But in your case (10.0.0.xxx), you should use 255.255.255.0.

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Most probably, you are after a subnet mask of 255.255.255.0.

A subnet mask refers to the practice of subnetting, which is, from my understanding of it, a way of dividing one network into smaller logical networks. A subnet mask is used to tell the network devices (whether it be the computer or any routers, modems, etc.) what addresses are local (belongs to this network), and what addresses are remote (belongs to that network).

So, if a computer's IP address is 192.168.1.104, and its subnet mask is 255.255.255.0, then the computer (and every other device attached to the same network) will assume that every IP on that computer's local network will be in the format 192.168.1.xxx, with xxx being the only part that would vary. Likewise, if the subnet mask is 255.255.0.0, then the computer will assume that every IP address in its local network will be in the format of 192.168.xxx.*xxx*.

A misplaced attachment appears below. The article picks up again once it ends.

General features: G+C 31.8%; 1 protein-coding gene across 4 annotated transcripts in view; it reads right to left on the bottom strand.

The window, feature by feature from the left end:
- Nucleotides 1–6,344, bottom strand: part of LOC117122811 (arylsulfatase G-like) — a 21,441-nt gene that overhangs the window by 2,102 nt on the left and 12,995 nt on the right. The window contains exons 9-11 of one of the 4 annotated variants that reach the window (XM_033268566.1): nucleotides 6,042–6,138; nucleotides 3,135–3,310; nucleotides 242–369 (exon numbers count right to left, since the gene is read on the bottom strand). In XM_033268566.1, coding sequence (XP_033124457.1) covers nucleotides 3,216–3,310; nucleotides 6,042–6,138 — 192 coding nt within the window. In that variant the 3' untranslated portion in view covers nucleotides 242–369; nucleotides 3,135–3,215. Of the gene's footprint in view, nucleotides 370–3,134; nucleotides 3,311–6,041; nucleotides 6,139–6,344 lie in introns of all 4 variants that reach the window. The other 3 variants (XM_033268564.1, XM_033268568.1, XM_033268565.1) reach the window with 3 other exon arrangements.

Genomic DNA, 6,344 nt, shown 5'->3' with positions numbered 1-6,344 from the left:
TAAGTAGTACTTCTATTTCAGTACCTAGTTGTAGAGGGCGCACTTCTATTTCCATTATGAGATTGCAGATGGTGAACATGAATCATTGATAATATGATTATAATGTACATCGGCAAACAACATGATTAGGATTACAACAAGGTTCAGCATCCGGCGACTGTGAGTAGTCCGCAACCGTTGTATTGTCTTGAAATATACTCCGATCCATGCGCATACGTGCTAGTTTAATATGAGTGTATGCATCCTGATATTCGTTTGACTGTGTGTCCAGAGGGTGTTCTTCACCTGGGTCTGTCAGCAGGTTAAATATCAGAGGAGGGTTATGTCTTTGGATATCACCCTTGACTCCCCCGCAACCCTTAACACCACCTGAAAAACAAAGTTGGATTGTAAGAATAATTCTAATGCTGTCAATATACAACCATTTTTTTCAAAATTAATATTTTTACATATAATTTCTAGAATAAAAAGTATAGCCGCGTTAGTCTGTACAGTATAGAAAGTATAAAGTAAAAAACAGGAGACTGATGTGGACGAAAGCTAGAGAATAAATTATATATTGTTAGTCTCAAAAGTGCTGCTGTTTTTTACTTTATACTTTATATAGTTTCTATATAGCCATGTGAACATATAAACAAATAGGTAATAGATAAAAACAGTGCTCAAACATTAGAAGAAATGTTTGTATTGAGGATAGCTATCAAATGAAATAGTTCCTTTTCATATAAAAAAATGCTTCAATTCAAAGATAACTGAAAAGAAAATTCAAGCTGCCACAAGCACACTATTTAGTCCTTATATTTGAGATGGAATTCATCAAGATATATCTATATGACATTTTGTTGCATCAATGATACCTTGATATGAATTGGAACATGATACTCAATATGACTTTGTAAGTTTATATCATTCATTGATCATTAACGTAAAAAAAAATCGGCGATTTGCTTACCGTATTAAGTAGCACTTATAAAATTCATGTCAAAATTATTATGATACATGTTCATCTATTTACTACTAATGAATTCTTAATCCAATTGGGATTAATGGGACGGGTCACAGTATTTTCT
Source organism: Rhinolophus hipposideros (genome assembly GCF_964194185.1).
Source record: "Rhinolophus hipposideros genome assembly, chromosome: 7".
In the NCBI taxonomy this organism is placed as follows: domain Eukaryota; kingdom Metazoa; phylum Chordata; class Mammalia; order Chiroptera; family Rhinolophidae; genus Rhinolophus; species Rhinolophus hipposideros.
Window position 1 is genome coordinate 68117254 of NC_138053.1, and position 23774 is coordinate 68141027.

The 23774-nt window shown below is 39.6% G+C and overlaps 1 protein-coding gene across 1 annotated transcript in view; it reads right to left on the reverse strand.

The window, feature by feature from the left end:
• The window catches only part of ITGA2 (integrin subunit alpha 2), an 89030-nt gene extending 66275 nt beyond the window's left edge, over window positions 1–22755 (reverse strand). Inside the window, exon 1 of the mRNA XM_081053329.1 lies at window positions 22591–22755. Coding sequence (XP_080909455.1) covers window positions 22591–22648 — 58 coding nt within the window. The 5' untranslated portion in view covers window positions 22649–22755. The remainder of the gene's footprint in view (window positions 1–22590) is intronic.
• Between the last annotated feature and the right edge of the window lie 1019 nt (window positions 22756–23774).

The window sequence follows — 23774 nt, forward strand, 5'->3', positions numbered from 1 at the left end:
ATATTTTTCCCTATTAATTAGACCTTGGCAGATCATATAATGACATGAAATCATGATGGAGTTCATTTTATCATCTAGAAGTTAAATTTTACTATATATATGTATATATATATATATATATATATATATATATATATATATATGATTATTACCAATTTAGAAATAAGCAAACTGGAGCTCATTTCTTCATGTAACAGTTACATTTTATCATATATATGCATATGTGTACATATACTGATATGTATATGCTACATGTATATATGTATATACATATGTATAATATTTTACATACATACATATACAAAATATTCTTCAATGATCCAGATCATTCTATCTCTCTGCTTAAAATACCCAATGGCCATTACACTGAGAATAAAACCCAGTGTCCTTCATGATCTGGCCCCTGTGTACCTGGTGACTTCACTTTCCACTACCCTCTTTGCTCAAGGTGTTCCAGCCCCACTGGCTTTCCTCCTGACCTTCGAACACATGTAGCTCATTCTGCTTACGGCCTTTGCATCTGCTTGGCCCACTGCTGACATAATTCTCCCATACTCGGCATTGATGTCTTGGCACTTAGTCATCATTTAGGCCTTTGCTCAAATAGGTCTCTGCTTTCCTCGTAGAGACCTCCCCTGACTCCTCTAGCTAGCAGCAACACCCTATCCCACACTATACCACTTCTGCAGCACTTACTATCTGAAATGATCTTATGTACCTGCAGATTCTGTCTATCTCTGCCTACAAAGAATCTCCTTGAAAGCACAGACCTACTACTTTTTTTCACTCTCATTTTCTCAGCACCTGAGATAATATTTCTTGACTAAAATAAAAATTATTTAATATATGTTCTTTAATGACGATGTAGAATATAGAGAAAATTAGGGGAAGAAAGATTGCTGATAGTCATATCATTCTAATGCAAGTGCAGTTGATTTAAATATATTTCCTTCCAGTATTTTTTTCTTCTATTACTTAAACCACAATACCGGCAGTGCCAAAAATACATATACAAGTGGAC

Subnetting a network is not really useful in a home network, such as yours. It is mainly used on larger networks (with 255+ computers) to reduce unnecessary network activity. MarkM provided this in the comments:

One of the biggest advantages of subnetting in a large network is to reduce the broadcast traffic. If you have thousands of hosts on a single subnet, your switches will be choking on ARP, DHCP, and other broadcasts. In a home network usually there isn't much of a need unless you want something like a guest wireless LAN that doesn't have any routing available to your main home network.

This explanation is very rough and sketchy, so please forgive me if I have made a mistake or two.

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One of the biggest advantages of subnetting in a large network is to reduce the broadcast traffic. If you have thousands of hosts on a single subnet, your switches will be choking on ARP, DHCP, and other broadcasts. In a home network usually there isn't much of a need unless you want something like a guest wireless LAN that doesn't have any routing available to your main home network. –  MDMarra Oct 13 '09 at 14:08